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Residents blame new development for flooding

BUCKEYE LAKE- Tuesday afternoon Slocum Street resident Bill Hubbard stood in the rain next to a large pool of water covering his street. One side of the pool was draining beneath his neighbor’s house, while a steadily flowing stream fed the pool from its opposite side.

Hubbard, who has lived on Slocum for seven years, said that sort of flooding never happened until the land across Slocum from his home was cleared for the development of the Landings at Maple Bay subdivision. The water was flowing strongly from the direction of the development property.

Hubbard worried that a large pump, which was diverting water from a retention basin within the subdivision property, may be sending it toward Slocum, which has happened previously. He said he hoped the flooding wasn’t an omen of life next door to the subdivision. Hubbard called village officials about the problem.

Mayor Frank Foster sent an email release stating that he received calls about water running across Slocum from the new development. “I walked the area and I am convinced without a doubt that the developer is not responsible for doing anything that has created additional water flowinto that area,” he said in the email. “In fact, while I was there (Landings at Maple Bay development partner Bill O’Malley and construction manager Rick Wolney) arrived as they also were concerned about the situation.”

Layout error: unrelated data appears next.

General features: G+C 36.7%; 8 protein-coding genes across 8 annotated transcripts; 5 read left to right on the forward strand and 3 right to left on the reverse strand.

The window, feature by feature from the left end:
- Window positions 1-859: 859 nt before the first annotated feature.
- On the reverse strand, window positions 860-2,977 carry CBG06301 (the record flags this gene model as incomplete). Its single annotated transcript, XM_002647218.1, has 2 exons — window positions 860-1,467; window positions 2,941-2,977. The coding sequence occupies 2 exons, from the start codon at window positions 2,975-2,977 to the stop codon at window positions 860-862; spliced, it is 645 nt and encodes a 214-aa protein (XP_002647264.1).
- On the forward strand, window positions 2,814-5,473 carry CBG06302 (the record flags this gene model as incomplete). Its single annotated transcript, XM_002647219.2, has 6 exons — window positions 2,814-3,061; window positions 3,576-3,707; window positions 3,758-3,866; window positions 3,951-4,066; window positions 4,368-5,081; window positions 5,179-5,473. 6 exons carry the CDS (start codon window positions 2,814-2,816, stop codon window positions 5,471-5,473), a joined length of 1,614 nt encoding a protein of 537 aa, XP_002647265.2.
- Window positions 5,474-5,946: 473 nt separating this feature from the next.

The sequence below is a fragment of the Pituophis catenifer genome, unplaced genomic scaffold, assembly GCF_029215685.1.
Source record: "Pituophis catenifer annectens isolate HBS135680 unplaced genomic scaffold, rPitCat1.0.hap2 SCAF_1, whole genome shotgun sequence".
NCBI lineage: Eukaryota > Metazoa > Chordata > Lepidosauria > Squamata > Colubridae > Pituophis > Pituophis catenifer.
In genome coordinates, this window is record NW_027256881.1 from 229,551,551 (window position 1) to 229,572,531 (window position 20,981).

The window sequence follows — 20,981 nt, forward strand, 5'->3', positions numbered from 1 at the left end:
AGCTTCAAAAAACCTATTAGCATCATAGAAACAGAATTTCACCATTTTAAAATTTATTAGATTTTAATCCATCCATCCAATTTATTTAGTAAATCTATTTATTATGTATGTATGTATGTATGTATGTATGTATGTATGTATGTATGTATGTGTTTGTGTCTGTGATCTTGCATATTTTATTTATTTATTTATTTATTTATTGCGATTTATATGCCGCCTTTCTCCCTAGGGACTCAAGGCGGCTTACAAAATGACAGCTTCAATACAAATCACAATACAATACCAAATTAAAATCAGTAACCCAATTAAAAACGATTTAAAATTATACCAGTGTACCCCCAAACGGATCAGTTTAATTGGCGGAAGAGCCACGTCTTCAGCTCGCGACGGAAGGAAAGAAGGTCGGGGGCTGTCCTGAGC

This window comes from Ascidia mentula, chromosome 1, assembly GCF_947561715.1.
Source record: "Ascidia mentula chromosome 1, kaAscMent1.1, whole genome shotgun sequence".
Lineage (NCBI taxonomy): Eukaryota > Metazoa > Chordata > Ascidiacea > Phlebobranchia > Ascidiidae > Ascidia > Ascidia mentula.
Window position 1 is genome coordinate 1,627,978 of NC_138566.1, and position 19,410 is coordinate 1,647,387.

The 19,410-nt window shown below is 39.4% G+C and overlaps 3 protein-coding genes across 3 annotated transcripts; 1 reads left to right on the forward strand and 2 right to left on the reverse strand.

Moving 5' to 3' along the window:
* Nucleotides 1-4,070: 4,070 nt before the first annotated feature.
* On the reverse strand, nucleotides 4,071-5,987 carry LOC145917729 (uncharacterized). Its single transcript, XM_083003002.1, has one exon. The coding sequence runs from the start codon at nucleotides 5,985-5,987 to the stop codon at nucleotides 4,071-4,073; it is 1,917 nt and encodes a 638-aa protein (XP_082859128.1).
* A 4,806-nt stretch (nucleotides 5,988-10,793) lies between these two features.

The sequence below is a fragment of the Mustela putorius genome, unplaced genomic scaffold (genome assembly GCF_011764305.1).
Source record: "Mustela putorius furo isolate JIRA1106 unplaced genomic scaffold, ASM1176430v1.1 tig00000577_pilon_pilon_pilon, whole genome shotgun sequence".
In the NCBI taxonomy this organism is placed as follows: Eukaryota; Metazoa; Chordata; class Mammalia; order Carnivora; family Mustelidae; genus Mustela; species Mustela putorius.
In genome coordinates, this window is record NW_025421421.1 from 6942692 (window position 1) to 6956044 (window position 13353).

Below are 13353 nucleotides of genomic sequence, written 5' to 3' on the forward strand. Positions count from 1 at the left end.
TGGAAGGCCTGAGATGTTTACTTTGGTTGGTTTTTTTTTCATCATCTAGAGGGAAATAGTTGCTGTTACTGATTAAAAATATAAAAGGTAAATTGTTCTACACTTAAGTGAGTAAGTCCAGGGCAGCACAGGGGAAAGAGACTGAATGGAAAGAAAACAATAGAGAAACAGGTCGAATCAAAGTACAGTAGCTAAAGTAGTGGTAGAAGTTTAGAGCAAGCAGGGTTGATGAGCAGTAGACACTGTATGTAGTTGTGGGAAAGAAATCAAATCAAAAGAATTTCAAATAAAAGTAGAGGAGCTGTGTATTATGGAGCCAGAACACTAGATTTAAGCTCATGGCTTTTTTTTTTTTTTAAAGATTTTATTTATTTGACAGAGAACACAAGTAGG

Foster said that several weeks ago water was inadvertently pumped into that area causing a similar problem. They corrected that error immediately upon notification, he said. “In my discussion with them today they agreed to try to divert the water from that area to the sediment pond they have,” said Foster. “They were willing to do this not because they have created the problem, but rather because they want to be good neighbors.” He said they will do some grading “to help alleviate a problem that has existed long before they began their work.”

Not everyone accepted that explanation.

“The self-serving dissertation is an affront to logic and the people impacted by the inundation of water,” replied Buckeye Lake resident and former Buckeye Lake Planning Commission member George O’Donnel. “The reality is, when the topography was modified to the extent that it has been there will be problems unless there is forethought and serious planning.” He believes Foster’s meeting with the develop ers would have been more productive by finding alternate plans for the next rain event. O’Donnel said prior to his leaving for work he witnessed the overflow of water into the standpipe west of Hunts Landing Road and south of Lynn Street. “The sediment pond is too small and is topped off for the third time in 60 days,” he said. O’Donnel suggested placing the water on the west side of the property and letting the developers speak for themselves.

Foster replied in an email that he requested that the developer do some grading to virtually eliminate the water that currently runs toward Slocum. The developer readily agreed. “The bottom line is that a water problem exists, the developer has agreed at my request to take action to help alleviate the problem,” he said.

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